Wildfires threaten drinking water.
While the effects of wildfires are felt most acutely by those who are evacuated or lose their homes, countless others are threatened by risks to water quality and supply. Watersheds in the Sierra Nevada are the source of 60 percent of California’s fresh water and supply drinking water to over 23 million people. So wildfires that lead to contaminated mountain streams can have a particularly significant impact on communities downstream.
Following a fire, increased sediment can interfere with drinking water treatment, even temporarily shutting down treatment plants by clogging filters and intakes. Suspended sediment in the water hinders detection of viruses and bacteria and limits effective disinfection. The impacts of large wildfires on water quality extend far downstream of the burned area. During the 2013 Rim Fire in the Stanislaus National Forest, Governor Brown declared a state of emergency for the city of San Francisco due to the threat the fire posed to Hetch Hetchy reservoir, which supplies 85 percent of the city’s water.
Wildfire can also affect water supply and storage. Sediment that gets flushed downstream from a burned landscape during precipitation events collects in reservoirs and decreases the amount of water they can store. The influx of sediment and debris can also block reservoir spillways and damage hydropower equipment. Following the King Fire in 2014, an influx of sediment into three reservoirs forced Placer County Water Agency to shut down hydroelectric operations for weeks and cost millions of dollars to remediate. One of those reservoirs, Ralston Afterbay, has lost about half of its original storage capacity as a result of sediment from the King Fire.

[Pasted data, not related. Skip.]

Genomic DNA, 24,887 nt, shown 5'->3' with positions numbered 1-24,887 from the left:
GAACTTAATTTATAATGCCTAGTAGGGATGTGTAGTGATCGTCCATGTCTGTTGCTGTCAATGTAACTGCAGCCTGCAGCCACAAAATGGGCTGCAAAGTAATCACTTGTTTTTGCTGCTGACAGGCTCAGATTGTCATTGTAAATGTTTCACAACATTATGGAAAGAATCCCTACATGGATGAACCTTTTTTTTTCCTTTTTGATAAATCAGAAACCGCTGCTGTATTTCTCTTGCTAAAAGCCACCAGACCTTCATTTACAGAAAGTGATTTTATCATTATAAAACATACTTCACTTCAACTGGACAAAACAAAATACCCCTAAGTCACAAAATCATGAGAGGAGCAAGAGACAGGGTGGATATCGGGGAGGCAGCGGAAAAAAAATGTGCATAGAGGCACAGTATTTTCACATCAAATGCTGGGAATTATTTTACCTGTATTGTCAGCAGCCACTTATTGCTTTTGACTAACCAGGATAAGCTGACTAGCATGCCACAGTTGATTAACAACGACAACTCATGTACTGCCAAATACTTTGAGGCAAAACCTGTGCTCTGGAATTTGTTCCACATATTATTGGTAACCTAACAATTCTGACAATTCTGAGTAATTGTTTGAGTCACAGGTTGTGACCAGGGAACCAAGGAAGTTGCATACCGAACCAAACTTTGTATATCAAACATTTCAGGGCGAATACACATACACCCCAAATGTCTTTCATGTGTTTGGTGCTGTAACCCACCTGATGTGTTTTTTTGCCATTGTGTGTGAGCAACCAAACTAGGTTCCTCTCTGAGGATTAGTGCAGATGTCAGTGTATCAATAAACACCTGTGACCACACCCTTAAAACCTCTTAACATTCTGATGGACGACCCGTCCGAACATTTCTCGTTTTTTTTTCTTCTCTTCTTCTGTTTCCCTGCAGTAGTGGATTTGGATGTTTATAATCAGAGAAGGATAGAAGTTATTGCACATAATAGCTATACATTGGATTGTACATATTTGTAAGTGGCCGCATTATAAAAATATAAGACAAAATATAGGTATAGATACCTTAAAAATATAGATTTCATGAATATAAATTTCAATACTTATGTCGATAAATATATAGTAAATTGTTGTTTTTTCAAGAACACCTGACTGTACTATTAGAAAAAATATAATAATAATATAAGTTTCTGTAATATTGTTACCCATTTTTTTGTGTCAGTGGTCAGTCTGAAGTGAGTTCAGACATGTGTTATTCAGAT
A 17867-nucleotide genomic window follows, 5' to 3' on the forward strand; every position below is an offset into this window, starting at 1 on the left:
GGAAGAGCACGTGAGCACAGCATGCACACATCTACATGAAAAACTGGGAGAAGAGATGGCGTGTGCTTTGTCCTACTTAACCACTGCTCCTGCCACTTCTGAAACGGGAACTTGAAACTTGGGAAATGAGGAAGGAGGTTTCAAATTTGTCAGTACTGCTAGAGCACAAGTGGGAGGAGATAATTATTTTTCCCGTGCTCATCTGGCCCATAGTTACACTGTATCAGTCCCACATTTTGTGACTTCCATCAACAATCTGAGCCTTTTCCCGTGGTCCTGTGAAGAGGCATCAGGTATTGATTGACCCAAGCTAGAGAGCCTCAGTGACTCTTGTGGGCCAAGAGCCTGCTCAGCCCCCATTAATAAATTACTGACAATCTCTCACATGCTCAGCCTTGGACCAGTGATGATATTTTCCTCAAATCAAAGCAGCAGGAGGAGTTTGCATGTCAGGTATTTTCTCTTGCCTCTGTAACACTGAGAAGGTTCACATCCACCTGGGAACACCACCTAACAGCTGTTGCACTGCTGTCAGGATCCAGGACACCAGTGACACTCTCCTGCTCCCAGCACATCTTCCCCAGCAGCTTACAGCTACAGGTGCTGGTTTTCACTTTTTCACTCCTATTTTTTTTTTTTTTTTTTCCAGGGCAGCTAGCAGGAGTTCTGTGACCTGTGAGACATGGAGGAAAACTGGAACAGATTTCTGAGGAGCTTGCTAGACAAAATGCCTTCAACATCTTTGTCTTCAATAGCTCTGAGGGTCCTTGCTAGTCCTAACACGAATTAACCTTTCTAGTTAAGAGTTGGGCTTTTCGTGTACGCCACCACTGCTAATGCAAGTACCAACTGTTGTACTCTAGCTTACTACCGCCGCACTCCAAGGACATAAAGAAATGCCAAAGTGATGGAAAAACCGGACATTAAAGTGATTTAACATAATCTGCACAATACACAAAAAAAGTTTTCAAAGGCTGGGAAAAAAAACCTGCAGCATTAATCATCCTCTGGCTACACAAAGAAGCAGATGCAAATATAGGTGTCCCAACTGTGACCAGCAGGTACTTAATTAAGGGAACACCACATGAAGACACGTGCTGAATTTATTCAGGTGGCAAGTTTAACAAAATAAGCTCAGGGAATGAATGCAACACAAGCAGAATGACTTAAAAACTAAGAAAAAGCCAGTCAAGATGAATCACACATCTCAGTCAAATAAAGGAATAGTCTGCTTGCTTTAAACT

Where we go from here.
While California takes steps to address forest fire management to reduce the risk of large, catastrophic wildfires, American Rivers is improving forest management and re-establishing fire on the landscape in California’s headwaters to protect clean water for people and nature. Thinning and prescribed fire can reduce forest density, reducing the risk of severe wildfire, while having little or no impact on stream ecosystems. Multiple studies have shown that low- and moderate-severity prescribed fires in montane ecosystems of the Western U.S. have negligible effects on water quality, physical habitat and aquatic organisms, while reducing the danger of catastrophic wildfires and improving wildlife habitat.
In partnership with Sequoia National Forest and Terra Fuego, American Rivers has used prescribed fire on 225 acres, with another 500 acres in planning, along the gateway to Sequoia National Park. We are also pursuing planning for fuels reduction and prescribed fire for 900 acres directly adjacent to the South Yuba River, which would protect adjacent foothills communities and safeguard water quality and supply for communities in the Central Valley. In order to scale up this work, we are also partnering with graduate students from UC Santa Barbara to develop a method to prioritize fuels reduction projects that most benefit rivers and water supply. This work will reduce wildfire risk, improve ecological values, bolster community resilience and protect California’s rivers and water supply.